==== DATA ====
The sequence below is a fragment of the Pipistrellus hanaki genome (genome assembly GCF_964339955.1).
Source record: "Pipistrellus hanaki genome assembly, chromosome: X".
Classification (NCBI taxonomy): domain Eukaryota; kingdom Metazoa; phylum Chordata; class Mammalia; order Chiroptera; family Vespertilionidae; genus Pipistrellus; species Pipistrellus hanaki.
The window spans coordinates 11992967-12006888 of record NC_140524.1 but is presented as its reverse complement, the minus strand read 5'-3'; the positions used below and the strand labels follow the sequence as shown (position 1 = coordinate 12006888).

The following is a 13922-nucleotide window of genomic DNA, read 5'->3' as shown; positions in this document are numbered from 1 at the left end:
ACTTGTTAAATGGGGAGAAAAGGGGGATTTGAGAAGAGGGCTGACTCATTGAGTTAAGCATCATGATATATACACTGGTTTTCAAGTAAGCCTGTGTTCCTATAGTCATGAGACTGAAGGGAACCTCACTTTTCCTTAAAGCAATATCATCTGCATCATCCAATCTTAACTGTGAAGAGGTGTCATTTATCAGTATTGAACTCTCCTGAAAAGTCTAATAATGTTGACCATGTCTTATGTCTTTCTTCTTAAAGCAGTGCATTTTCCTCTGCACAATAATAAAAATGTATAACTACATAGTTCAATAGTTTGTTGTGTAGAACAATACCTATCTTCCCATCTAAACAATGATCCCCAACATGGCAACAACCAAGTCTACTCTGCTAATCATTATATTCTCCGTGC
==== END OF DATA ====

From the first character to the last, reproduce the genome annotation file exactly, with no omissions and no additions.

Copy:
The sequence below is a fragment of the Pipistrellus hanaki genome (genome assembly GCF_964339955.1).
Source record: "Pipistrellus hanaki genome assembly, chromosome: X".
Classification (NCBI taxonomy): domain Eukaryota; kingdom Metazoa; phylum Chordata; class Mammalia; order Chiroptera; family Vespertilionidae; genus Pipistrellus; species Pipistrellus hanaki.
The window spans coordinates 11992967-12006888 of record NC_140524.1 but is presented as its reverse complement, the minus strand read 5'-3'; the positions used below and the strand labels follow the sequence as shown (position 1 = coordinate 12006888).

The following is a 13922-nucleotide window of genomic DNA, read 5'->3' as shown; positions in this document are numbered from 1 at the left end:
ACTTGTTAAATGGGGAGAAAAGGGGGATTTGAGAAGAGGGCTGACTCATTGAGTTAAGCATCATGATATATACACTGGTTTTCAAGTAAGCCTGTGTTCCTATAGTCATGAGACTGAAGGGAACCTCACTTTTCCTTAAAGCAATATCATCTGCATCATCCAATCTTAACTGTGAAGAGGTGTCATTTATCAGTATTGAACTCTCCTGAAAAGTCTAATAATGTTGACCATGTCTTATGTCTTTCTTCTTAAAGCAGTGCATTTTCCTCTGCACAATAATAAAAATGTATAACTACATAGTTCAATAGTTTGTTGTGTAGAACAATACCTATCTTCCCATCTAAACAATGATCCCCAACATGGCAACAACCAAGTCTACTCTGCTAATCATTATATTCTCCGTGC